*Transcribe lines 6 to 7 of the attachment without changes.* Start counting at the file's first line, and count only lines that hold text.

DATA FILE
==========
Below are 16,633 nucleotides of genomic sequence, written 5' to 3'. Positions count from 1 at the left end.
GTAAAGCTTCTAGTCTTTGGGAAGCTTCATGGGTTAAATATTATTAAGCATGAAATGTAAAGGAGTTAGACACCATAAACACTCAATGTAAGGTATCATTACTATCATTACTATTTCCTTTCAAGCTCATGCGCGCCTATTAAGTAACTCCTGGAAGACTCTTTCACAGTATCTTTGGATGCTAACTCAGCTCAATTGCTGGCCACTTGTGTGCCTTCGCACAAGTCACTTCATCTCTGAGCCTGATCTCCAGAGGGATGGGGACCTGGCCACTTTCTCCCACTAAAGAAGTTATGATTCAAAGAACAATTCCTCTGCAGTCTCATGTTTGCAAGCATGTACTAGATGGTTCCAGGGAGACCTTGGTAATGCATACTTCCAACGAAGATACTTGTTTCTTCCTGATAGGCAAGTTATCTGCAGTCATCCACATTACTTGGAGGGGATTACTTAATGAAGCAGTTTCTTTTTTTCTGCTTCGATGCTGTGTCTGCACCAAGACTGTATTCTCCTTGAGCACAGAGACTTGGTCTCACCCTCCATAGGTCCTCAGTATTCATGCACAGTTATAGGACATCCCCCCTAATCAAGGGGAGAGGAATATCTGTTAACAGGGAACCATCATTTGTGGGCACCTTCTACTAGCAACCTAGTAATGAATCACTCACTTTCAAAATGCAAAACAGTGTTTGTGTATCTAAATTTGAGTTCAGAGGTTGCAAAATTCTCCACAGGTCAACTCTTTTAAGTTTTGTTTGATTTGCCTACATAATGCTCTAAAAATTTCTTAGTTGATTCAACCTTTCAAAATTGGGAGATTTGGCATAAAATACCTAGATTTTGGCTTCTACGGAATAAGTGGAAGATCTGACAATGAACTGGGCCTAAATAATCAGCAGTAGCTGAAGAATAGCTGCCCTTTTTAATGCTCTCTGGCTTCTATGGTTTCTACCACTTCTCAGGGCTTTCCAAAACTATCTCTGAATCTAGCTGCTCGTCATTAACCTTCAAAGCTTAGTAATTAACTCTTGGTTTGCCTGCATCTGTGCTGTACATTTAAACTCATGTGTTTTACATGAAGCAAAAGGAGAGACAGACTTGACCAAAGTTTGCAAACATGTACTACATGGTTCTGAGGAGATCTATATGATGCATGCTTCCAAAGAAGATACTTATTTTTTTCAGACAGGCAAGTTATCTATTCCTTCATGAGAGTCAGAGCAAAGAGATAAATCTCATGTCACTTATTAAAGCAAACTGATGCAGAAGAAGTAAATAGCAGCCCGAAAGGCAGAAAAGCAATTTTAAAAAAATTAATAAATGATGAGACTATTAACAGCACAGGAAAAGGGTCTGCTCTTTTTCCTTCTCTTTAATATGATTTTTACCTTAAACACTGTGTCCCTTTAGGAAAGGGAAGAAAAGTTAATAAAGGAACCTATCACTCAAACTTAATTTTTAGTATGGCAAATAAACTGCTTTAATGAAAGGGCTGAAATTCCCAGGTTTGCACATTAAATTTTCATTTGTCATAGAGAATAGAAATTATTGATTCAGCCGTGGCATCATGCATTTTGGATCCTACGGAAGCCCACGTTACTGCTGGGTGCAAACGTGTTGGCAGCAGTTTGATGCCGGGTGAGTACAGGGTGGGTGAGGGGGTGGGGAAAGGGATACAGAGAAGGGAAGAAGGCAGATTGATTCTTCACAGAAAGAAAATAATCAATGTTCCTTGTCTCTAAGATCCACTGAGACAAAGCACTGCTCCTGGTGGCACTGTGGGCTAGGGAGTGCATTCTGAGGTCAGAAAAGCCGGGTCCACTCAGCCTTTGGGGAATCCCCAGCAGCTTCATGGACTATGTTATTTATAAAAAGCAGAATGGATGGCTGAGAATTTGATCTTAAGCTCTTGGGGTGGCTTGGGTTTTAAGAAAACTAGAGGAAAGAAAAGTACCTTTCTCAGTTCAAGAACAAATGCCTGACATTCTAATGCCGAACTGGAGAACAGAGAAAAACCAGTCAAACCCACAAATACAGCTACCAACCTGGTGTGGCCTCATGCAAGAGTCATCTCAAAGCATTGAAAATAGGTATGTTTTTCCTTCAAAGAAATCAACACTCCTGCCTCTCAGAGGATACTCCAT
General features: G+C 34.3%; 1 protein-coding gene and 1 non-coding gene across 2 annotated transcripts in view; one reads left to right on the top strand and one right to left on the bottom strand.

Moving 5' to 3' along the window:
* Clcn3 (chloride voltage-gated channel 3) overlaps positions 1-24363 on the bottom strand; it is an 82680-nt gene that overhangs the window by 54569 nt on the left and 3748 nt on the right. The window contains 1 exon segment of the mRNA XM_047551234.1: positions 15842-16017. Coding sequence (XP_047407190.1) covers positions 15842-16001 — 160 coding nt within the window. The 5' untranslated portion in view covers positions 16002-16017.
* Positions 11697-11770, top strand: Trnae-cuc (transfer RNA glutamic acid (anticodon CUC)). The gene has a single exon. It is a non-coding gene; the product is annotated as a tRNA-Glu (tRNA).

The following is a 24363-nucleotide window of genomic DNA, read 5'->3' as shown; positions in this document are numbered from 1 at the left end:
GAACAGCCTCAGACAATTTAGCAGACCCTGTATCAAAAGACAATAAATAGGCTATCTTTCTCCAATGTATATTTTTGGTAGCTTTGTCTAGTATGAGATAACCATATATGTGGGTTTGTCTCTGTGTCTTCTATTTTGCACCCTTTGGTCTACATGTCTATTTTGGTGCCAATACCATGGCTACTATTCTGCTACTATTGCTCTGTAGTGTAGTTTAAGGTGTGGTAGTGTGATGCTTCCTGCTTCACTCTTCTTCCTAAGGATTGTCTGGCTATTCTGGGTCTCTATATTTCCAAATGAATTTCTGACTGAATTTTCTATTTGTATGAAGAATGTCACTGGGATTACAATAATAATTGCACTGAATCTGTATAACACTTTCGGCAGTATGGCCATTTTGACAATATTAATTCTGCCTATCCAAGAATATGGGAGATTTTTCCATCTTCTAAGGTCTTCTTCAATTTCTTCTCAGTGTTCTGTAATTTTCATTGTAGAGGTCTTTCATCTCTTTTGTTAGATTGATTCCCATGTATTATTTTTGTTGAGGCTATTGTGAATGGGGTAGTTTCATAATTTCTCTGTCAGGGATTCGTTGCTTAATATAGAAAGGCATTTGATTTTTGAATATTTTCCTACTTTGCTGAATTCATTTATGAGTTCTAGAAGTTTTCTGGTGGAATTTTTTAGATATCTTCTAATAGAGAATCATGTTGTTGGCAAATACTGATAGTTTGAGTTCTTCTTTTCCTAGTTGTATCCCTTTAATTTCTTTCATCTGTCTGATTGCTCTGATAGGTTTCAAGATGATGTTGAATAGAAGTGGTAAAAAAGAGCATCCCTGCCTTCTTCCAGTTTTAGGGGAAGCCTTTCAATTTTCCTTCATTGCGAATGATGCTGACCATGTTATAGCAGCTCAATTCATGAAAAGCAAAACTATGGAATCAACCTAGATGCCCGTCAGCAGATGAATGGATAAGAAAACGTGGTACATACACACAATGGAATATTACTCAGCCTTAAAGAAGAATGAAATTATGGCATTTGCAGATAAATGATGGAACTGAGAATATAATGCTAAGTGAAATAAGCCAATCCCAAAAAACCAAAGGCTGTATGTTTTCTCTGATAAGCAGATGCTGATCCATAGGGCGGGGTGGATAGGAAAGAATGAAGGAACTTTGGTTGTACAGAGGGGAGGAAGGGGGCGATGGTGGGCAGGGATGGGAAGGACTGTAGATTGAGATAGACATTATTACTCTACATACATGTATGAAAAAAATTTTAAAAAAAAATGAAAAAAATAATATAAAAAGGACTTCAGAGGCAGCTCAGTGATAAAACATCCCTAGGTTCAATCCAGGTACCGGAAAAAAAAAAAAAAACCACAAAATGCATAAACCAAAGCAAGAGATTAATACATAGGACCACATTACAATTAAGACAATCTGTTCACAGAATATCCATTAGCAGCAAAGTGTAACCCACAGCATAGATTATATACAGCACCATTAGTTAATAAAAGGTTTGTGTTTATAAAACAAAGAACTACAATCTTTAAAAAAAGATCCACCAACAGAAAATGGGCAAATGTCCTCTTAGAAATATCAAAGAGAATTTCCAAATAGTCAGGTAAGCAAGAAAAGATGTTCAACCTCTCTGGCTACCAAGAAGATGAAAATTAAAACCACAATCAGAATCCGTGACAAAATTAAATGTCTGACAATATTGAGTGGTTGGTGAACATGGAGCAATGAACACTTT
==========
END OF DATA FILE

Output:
* Positions 11697-11770, top strand: Trnae-cuc (transfer RNA glutamic acid (anticodon CUC)). The gene has a single exon. It is a non-coding gene; the product is annotated as a tRNA-Glu (tRNA).

The following is a 24363-nucleotide window of genomic DNA, read 5'->3' as shown; positions in this document are numbered from 1 at the left end: